CBI Director shares insight on the party conferences with MIA CEO
08 Oct 2018
Carolyn Fairbairn, Director-General of CBI, “After a fortnight of two lively party conferences, I thought it was a good time to share some reflections. I was at both conferences – they were very different but grappling with similar questions of unity, policy, leadership and, of course, Brexit.
Both parties had messages for business. Despite the sound and fury, both expressed an intent to work with business and the CBI to create a stronger and fairer economy. From tackling inequality to managing the lightning pace of technology, they recognised that government and business must collaborate to tackle the UK’s deep-seated structural challenges.
But what is also clear is that they have radically different approaches in mind.
Conservatives in Birmingham – ‘we back business’, holding line on Brexit.
The Prime Minister used her speech at the Conservative conference to express unambiguous support for business – welcome after a tough couple of years, and testament to the sustained engagement the CBI has had with Downing Street since last year’s general election.
We will continue to support Number 10 to build a new architecture for business engagement, working with the PM’s new business envoy, William Vereker. I have heard from many of you that ‘docking into’ government has been far too difficult – we are on the road to changing this.
On Monday, the Chancellor gave one of the strongest pro-enterprise speeches we have heard in recent years. Describing business “as the cornerstone of a successful economy”, Philip Hammond also responded to the CBI’s calls to reform the Apprenticeship Levy. Again, you have been clear about how badly it has been working both for your business and apprentices.
I’m in no doubt this important step forward would not have happened been without the numerous meetings the CBI has had with the Chancellor, the Education Secretary, Damian Hinds, Business Secretary Greg Clark and civil servants. We outlined clearly how the Levy must be reformed so it is more flexible, less bureaucratic and focussed on quality.
However, not all the policy news was good. The Prime Minister’s announcements on immigration were deeply disappointing. Politics seemed to take over, with a dismissal of the importance to low-skilled workers to our economy.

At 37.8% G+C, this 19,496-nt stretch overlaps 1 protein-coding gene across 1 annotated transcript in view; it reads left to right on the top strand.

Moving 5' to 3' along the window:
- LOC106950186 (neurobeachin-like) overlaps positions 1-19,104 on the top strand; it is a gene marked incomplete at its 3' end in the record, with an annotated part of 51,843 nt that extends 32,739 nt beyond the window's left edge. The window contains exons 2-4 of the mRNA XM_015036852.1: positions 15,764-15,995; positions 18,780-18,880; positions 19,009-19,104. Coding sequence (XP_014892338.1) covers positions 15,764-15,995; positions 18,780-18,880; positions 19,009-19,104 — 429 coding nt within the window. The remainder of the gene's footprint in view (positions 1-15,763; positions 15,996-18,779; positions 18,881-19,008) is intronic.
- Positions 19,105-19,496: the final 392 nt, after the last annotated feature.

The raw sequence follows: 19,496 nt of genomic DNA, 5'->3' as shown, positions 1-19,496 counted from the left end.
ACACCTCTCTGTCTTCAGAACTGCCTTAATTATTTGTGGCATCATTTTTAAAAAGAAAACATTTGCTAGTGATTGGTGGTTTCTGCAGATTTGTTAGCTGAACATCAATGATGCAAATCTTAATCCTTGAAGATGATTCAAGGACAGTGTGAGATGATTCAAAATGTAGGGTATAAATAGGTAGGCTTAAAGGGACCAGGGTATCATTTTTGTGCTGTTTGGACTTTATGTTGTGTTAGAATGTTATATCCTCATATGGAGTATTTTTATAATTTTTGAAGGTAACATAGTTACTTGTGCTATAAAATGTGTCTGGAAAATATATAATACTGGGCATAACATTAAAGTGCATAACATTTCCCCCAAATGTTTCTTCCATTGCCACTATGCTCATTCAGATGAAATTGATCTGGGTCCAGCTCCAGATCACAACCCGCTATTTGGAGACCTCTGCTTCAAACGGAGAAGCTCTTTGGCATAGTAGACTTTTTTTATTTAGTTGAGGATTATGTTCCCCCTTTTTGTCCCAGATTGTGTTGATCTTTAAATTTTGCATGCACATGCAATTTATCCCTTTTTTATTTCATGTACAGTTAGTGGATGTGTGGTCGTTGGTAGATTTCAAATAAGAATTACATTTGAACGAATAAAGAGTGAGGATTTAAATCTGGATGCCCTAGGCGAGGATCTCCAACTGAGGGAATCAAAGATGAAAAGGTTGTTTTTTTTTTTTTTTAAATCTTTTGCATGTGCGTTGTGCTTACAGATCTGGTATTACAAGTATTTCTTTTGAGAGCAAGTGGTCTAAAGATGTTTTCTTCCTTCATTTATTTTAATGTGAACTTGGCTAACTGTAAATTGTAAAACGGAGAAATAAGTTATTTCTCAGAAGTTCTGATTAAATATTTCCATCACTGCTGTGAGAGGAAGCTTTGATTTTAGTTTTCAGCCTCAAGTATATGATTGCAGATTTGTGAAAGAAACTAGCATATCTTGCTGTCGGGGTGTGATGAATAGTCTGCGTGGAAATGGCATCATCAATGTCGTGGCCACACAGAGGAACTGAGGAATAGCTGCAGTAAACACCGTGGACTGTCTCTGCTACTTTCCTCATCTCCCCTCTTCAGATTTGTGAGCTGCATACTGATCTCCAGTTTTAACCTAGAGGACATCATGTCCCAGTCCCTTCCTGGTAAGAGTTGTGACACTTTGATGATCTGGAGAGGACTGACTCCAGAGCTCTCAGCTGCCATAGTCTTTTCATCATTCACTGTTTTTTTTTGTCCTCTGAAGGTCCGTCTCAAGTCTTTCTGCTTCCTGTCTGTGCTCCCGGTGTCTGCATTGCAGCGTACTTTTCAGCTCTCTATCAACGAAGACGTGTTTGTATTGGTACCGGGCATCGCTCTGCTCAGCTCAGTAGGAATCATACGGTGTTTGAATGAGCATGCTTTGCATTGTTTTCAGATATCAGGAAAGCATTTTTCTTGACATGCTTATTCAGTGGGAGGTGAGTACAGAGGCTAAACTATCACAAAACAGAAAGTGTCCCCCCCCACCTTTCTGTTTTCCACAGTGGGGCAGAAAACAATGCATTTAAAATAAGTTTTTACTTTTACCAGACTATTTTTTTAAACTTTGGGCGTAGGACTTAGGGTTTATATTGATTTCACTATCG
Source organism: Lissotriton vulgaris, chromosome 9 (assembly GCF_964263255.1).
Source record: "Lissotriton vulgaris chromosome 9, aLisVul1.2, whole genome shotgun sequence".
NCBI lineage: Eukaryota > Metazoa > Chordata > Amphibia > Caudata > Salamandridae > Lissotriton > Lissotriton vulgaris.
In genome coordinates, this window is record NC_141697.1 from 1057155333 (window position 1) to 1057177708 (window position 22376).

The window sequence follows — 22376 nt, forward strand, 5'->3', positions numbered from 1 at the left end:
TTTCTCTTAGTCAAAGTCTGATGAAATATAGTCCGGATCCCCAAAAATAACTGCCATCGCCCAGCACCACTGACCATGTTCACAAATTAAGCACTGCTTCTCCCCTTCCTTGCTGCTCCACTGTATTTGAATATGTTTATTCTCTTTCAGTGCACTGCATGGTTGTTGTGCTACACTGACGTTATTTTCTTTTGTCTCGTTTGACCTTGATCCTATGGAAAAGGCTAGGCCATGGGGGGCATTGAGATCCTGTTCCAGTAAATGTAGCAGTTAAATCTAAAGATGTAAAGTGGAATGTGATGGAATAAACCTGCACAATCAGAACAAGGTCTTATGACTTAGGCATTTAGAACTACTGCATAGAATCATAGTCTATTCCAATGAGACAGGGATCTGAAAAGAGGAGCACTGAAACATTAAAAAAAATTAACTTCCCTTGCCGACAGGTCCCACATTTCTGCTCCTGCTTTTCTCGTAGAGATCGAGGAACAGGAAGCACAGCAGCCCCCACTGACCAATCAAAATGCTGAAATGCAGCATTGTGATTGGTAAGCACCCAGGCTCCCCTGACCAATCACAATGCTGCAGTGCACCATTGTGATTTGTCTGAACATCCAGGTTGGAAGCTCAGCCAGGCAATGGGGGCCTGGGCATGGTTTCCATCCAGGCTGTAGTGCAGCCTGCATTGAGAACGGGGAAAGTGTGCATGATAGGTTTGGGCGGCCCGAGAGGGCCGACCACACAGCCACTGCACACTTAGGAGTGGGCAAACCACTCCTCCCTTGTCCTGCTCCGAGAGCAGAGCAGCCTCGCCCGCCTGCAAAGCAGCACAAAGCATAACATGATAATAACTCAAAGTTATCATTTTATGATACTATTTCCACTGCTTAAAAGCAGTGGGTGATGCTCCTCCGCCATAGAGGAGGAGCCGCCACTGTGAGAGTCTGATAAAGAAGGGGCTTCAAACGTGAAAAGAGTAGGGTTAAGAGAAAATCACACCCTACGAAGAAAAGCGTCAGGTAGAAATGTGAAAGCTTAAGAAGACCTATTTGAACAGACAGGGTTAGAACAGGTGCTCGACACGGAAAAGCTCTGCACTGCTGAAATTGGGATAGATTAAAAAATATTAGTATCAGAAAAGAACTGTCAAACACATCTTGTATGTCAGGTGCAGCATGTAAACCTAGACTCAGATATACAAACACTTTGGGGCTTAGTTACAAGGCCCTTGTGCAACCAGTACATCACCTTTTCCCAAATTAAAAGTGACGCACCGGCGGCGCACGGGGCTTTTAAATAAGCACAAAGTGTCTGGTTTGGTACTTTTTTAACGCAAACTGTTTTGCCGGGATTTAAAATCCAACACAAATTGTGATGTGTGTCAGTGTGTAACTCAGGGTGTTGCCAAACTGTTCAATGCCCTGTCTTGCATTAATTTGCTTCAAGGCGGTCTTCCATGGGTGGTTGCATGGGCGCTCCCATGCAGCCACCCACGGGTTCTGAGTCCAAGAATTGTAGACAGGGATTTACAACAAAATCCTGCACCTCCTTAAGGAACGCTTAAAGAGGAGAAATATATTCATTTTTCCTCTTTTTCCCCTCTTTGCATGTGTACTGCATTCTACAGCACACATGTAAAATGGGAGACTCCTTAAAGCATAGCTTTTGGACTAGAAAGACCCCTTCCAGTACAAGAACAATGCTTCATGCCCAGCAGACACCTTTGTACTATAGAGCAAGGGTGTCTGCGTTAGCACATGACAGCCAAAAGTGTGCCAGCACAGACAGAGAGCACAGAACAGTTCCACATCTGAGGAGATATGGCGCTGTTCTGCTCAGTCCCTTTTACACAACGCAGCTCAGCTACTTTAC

The UK needs all skill levels. A one-size-fits-all system for the world ignores the need for migration to be on the table for trade deals and risks binding small firms in red tape. The CBI will continue to reiterate these points, both publicly and privately, in advance of the government’s immigration white paper due later this year.
Labour in Liverpool – inspiring vision, flawed policy
Labour took a different approach. We share many of the goals outlined by Labour, including tackling climate change, engaging employees and increasing childcare provision. But too often Labour’s solutions are through top-down diktat, undermining investment and business confidence, and as a result harming those they are trying to help.
Proposals for a radical new share ownership and covert tax scheme, unveiled by Shadow Chancellor John McDonnell on Monday, fell into this trap. We fully share Labour’s desire to increase share ownership in the UK, and more than 3 in 4 FTSE 350 firms already have schemes. But under Labour’s mandated approach, with its confiscation of 10% of company share capital, the outcome for British workers, savers and pensioners would be a drop in living standards.
As I said to the Shadow Chancellor in person when he joined me at the CBI’s fringe meeting in Liverpool, Labour must meet business halfway to develop policies that will drive productivity and investment. If they don’t, they risk cracking the foundations of this country’s prosperity.
In response, we are increasing the frequency of our meetings with the Labour front bench. We meet Jeremy Corbyn and John McDonnell quarterly, and are fixing regular sessions with Rebecca Long-Bailey, Shadow Business Secretary. Our message is clear. We share your goals to make Britain fairer and to strengthen engagement in business and the economy. But the answers lie in a partnership with business, not a battle. If business confidence drifts away from the UK, so too does investment and jobs. Let’s take your ideas and debate how they can build both prosperity and fairness.
Next chapter of EU negotiations – must unlock transition
With Conservative and Labour party conferences over for another year, all eyes now are on the crucial European Council summit in a fortnight’s time.
Over the coming days, the CBI will continue to use its networks in Westminster, Belfast, and Brussels to stress the importance of securing the Withdrawal Agreement this autumn. Achieving this will unlock the temporary but essential transition period to protect jobs and living standards.
As ever, thank you again for the support and information you give us. It is invaluable. Please do not hesitate to get in touch if you have any questions, reflections or concerns.”